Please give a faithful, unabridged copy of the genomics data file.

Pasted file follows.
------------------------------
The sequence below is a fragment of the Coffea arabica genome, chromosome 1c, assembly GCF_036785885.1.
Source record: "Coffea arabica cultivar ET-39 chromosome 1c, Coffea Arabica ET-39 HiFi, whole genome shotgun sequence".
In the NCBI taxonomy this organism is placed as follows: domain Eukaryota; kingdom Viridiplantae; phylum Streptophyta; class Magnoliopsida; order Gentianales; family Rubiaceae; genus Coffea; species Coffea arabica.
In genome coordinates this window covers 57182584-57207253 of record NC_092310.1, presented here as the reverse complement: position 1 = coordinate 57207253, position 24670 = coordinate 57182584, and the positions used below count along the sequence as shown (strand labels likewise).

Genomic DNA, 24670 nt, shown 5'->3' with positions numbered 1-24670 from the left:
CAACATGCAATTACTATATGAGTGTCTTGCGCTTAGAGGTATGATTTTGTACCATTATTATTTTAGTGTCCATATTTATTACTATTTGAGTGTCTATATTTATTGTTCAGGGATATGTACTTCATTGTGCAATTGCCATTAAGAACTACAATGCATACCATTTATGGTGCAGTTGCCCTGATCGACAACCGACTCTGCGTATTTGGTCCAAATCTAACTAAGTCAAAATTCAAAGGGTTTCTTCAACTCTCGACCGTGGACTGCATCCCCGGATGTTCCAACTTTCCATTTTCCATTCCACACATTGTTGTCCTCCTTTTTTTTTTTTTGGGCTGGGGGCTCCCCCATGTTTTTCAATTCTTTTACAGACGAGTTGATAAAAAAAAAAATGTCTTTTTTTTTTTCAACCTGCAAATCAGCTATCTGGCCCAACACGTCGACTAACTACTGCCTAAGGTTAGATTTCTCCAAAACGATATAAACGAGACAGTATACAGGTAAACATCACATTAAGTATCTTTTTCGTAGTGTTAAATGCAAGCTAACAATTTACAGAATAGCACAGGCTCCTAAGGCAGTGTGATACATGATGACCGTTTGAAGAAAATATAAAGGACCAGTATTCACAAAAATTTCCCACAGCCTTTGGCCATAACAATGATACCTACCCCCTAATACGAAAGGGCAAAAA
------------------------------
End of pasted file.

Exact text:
The sequence below is a fragment of the Coffea arabica genome, chromosome 1c, assembly GCF_036785885.1.
Source record: "Coffea arabica cultivar ET-39 chromosome 1c, Coffea Arabica ET-39 HiFi, whole genome shotgun sequence".
In the NCBI taxonomy this organism is placed as follows: domain Eukaryota; kingdom Viridiplantae; phylum Streptophyta; class Magnoliopsida; order Gentianales; family Rubiaceae; genus Coffea; species Coffea arabica.
In genome coordinates this window covers 57182584-57207253 of record NC_092310.1, presented here as the reverse complement: position 1 = coordinate 57207253, position 24670 = coordinate 57182584, and the positions used below count along the sequence as shown (strand labels likewise).

Genomic DNA, 24670 nt, shown 5'->3' with positions numbered 1-24670 from the left:
CAACATGCAATTACTATATGAGTGTCTTGCGCTTAGAGGTATGATTTTGTACCATTATTATTTTAGTGTCCATATTTATTACTATTTGAGTGTCTATATTTATTGTTCAGGGATATGTACTTCATTGTGCAATTGCCATTAAGAACTACAATGCATACCATTTATGGTGCAGTTGCCCTGATCGACAACCGACTCTGCGTATTTGGTCCAAATCTAACTAAGTCAAAATTCAAAGGGTTTCTTCAACTCTCGACCGTGGACTGCATCCCCGGATGTTCCAACTTTCCATTTTCCATTCCACACATTGTTGTCCTCCTTTTTTTTTTTTTGGGCTGGGGGCTCCCCCATGTTTTTCAATTCTTTTACAGACGAGTTGATAAAAAAAAAAATGTCTTTTTTTTTTTCAACCTGCAAATCAGCTATCTGGCCCAACACGTCGACTAACTACTGCCTAAGGTTAGATTTCTCCAAAACGATATAAACGAGACAGTATACAGGTAAACATCACATTAAGTATCTTTTTCGTAGTGTTAAATGCAAGCTAACAATTTACAGAATAGCACAGGCTCCTAAGGCAGTGTGATACATGATGACCGTTTGAAGAAAATATAAAGGACCAGTATTCACAAAAATTTCCCACAGCCTTTGGCCATAACAATGATACCTACCCCCTAATACGAAAGGGCAAAAA